… including (apparently) poop. In a recent article on the CBC.ca website, called “Don’t poo-poo technique: fecal transplant can cure superbug, doctors say” (follow the link at the end of the post to read the actual article) by ??, it was reported that doctors have performed several of these fecal transplants … I’m not sure how to react to this. It’s like part revulsion and part morbid curiosity and, like you, I proceeded to read on.
The treatment (the fecal transplantation) is used in cases of Clostridium difficile infection. C.difficile is a bacterium that infects the gut and causes diarrhea as well as other serious intestinal conditions including toxic megacolon which is a medical emergency. It is, unfortunately, the most common cause of acquired hospital infection in Canada (as well as the rest of the industrialized world). It is the type of bug that is opportunistic and when the normal flora of the intestine is disrupted by something like illness or antibiotics C. difficile can take advantage and colonize the gut leading to an acute illness.
“Clostridium difficile is a superbug that commonly spreads in hospital settings and has been linked to the deaths of at least 2,000 people in Quebec since 2003, as well as in other provinces.”
Problems begin to arise when you consider treatment. As far as I understand, the patient must discontinue using their current antibiotics and start an another (Metroidazole or Vancomycin) which is more specific to killing the bug. Even with treatment C. difficile infections can persist.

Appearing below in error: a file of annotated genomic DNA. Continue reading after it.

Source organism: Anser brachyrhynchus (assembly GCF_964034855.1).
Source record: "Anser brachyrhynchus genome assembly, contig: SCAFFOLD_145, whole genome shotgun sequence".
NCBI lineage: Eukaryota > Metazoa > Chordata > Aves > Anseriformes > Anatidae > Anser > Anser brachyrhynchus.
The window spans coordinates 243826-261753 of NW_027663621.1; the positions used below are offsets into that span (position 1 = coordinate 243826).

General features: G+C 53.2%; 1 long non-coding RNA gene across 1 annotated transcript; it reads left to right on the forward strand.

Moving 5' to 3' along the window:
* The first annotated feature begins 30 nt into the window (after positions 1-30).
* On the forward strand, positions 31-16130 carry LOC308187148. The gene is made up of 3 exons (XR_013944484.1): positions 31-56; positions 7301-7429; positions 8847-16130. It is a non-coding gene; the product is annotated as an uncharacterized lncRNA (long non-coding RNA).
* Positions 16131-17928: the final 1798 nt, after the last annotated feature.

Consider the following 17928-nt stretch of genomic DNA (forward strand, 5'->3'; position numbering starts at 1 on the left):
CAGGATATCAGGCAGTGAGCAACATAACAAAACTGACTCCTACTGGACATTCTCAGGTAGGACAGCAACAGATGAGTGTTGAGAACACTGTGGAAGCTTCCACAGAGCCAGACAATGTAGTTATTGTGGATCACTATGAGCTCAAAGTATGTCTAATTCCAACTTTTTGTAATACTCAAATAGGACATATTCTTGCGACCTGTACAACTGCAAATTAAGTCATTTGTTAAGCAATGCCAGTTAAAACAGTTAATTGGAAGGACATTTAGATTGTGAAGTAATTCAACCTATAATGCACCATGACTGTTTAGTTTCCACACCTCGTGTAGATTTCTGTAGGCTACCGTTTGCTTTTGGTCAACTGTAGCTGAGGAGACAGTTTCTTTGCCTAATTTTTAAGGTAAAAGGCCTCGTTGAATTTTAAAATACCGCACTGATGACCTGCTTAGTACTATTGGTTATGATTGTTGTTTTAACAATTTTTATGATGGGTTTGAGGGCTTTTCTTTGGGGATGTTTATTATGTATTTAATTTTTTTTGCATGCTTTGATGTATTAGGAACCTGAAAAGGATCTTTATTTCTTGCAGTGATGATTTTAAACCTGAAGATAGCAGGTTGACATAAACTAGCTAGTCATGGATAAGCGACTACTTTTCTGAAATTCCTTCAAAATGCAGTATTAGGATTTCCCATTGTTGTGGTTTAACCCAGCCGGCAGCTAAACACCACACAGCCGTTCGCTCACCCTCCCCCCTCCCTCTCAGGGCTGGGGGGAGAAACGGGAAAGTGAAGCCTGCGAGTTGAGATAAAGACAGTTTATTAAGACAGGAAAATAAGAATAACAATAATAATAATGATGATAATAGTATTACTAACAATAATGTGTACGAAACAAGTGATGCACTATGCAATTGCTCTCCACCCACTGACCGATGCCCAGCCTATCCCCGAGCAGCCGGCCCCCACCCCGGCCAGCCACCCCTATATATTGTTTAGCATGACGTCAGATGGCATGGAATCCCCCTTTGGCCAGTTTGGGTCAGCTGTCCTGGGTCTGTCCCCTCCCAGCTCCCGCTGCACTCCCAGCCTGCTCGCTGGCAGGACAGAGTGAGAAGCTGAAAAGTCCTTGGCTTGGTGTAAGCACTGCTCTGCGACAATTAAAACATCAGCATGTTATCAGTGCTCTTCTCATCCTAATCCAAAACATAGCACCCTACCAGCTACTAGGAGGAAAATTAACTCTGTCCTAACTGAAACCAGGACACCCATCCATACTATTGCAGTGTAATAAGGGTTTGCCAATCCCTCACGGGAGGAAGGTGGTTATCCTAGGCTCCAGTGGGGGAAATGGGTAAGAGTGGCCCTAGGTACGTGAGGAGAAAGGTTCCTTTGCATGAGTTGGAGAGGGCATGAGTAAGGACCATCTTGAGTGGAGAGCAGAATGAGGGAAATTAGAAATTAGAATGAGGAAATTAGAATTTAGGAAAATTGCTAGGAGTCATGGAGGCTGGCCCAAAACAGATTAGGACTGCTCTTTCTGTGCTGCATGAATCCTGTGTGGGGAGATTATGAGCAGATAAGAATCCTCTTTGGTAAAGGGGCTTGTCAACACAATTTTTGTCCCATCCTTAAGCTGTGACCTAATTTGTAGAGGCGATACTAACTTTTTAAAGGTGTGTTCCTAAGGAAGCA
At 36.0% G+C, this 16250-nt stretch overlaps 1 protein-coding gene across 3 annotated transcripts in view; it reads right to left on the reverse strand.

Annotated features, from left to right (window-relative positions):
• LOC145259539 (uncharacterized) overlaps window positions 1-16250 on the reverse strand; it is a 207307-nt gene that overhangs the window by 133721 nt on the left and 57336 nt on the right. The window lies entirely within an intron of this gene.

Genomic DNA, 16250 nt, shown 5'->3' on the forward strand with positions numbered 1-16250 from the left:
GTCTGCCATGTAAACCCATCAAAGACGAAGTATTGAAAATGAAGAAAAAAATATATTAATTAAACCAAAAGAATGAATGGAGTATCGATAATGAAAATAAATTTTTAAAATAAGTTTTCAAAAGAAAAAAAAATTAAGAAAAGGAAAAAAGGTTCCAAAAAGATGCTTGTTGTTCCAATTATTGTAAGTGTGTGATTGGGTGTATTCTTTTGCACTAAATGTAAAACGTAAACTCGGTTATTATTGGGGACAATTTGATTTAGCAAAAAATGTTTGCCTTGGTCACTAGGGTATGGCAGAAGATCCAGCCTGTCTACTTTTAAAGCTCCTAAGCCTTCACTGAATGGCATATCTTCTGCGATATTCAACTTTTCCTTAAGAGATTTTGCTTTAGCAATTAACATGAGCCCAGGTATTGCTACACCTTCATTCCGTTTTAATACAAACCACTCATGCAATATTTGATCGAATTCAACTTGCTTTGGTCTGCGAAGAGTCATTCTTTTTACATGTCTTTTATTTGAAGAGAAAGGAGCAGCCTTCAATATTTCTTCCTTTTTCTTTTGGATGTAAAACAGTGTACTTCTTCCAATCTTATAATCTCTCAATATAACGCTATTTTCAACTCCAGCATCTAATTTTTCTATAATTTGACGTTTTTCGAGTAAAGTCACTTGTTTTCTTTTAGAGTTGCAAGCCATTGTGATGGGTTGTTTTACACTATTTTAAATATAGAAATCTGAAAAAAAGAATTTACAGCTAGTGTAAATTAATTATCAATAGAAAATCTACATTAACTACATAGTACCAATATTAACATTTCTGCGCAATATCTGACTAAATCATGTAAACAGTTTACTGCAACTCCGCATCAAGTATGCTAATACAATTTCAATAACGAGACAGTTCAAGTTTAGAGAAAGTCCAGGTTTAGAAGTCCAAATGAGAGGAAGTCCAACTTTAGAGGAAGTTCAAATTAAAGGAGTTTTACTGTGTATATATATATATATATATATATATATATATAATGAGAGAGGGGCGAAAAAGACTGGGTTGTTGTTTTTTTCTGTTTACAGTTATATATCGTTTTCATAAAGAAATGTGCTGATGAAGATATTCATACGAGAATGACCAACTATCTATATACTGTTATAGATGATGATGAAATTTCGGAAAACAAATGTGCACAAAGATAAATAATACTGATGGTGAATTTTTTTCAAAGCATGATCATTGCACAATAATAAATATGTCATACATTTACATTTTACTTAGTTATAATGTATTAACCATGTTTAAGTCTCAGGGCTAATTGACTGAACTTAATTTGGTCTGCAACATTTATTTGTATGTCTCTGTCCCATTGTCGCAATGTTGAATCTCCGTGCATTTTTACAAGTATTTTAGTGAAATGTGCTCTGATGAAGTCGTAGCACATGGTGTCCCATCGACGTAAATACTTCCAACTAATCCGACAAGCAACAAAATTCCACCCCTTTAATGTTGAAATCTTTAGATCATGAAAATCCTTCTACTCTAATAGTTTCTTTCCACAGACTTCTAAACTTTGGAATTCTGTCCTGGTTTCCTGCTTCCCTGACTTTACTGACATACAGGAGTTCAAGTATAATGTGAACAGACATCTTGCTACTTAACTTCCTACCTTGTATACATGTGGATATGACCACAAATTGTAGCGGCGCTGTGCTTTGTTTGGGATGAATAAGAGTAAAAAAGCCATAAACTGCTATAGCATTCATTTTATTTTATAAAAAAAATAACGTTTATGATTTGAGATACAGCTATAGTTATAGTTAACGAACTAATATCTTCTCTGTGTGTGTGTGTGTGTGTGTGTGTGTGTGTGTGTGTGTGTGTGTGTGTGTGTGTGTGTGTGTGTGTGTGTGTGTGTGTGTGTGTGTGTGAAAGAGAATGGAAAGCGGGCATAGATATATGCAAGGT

“The antibiotics sometimes wipe out the good bacteria but fail to completely kill the C. difficile – leaving enough of it that it later flourishes. “
Right – conventional treatments may not result in a complete cure and, up until now, I didn’t think there was an alternative type of treatment. How wrong I was! Some of the more scatologically inclined doctors in Scandinavia have been working on fecal transplants as a way to cure the infection. Not to be outdone the technique has found its way to the United States and now is even available in Canada.
“Calgary physician Dr. Tom Louie, head of infection control at Foothills Hospital, is one of the few physicians in Canada who treats patients with chronic C. difficile with fecal transplants, or fecal therapy. He has done 38 procedures to date. “
Call me crazy but before you volunteer you may want to look at the studies out there …
Studies that have been published show that more than 90 per cent of patients are cured through fecal transplants – most of them after just one treatment.
Interesting … there is nothing in pubmed, nor UpToDate and a Google search doesn’t turn up any scientific literature. There are passing comments made on the Clinical Infectious Diseases 1999;29:000 hotpage.
A recent discussion from the EIN Bulletin Board raised an option of “fecal transplants” that was claimed to have extremely good results, often with complete relief, within 24 hours, of diarrhea of months’ duration.
At a lecture at the German Anaerobe Society meeting held in Leipzig, Germany, Prof. Carl Eric Nord (Sweden) noted that they too have performed successful fecal implants to cure recurrent C. difficile diarrhea. They even maintain their own collection of total fecal flora and various components.
There was also an article published online, 21 November 2006 titled “Emerging Therapies in the Treatment of C. difficile-associated disease from The Annals of Pharmacotherapy (Vol. 40, No. 12, pp. 2164-2169.), which mentions fecal transplantation as a nonstandard strategy.
Hmmm … so maybe I’m going to wait until more studies have been done before I volunteer. Regardless it’s an interesting idea of how to treat a serious infection in a rather non-conventional way.
Read the CBC article here for more information …